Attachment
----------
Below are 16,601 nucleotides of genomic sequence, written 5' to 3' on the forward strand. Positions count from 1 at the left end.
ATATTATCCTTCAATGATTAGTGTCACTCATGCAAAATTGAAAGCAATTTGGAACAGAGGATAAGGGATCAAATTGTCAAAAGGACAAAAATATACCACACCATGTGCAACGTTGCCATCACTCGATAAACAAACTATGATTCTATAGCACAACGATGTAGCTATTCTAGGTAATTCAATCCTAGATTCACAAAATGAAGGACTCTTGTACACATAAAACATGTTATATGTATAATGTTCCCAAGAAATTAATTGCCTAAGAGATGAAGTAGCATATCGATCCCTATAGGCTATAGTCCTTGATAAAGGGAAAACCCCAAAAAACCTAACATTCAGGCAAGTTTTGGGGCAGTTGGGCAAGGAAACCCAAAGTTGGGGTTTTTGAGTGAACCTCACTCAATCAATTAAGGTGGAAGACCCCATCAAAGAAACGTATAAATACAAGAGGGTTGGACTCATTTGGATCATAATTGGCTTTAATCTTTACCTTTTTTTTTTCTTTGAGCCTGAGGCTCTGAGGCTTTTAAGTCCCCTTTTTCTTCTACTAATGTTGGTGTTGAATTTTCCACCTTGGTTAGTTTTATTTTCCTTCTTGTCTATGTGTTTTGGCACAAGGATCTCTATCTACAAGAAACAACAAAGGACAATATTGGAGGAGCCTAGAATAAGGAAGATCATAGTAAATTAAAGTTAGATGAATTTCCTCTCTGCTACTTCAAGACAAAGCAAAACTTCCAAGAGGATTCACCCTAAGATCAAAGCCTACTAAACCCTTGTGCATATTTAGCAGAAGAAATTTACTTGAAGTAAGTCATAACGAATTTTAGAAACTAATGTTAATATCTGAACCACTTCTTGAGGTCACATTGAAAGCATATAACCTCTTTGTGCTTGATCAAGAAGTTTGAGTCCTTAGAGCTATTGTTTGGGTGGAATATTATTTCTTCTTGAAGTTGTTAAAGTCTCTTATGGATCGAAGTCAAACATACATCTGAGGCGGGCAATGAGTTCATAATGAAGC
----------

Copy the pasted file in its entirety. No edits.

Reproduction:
Below are 16,601 nucleotides of genomic sequence, written 5' to 3' on the forward strand. Positions count from 1 at the left end.
ATATTATCCTTCAATGATTAGTGTCACTCATGCAAAATTGAAAGCAATTTGGAACAGAGGATAAGGGATCAAATTGTCAAAAGGACAAAAATATACCACACCATGTGCAACGTTGCCATCACTCGATAAACAAACTATGATTCTATAGCACAACGATGTAGCTATTCTAGGTAATTCAATCCTAGATTCACAAAATGAAGGACTCTTGTACACATAAAACATGTTATATGTATAATGTTCCCAAGAAATTAATTGCCTAAGAGATGAAGTAGCATATCGATCCCTATAGGCTATAGTCCTTGATAAAGGGAAAACCCCAAAAAACCTAACATTCAGGCAAGTTTTGGGGCAGTTGGGCAAGGAAACCCAAAGTTGGGGTTTTTGAGTGAACCTCACTCAATCAATTAAGGTGGAAGACCCCATCAAAGAAACGTATAAATACAAGAGGGTTGGACTCATTTGGATCATAATTGGCTTTAATCTTTACCTTTTTTTTTTCTTTGAGCCTGAGGCTCTGAGGCTTTTAAGTCCCCTTTTTCTTCTACTAATGTTGGTGTTGAATTTTCCACCTTGGTTAGTTTTATTTTCCTTCTTGTCTATGTGTTTTGGCACAAGGATCTCTATCTACAAGAAACAACAAAGGACAATATTGGAGGAGCCTAGAATAAGGAAGATCATAGTAAATTAAAGTTAGATGAATTTCCTCTCTGCTACTTCAAGACAAAGCAAAACTTCCAAGAGGATTCACCCTAAGATCAAAGCCTACTAAACCCTTGTGCATATTTAGCAGAAGAAATTTACTTGAAGTAAGTCATAACGAATTTTAGAAACTAATGTTAATATCTGAACCACTTCTTGAGGTCACATTGAAAGCATATAACCTCTTTGTGCTTGATCAAGAAGTTTGAGTCCTTAGAGCTATTGTTTGGGTGGAATATTATTTCTTCTTGAAGTTGTTAAAGTCTCTTATGGATCGAAGTCAAACATACATCTGAGGCGGGCAATGAGTTCATAATGAAGC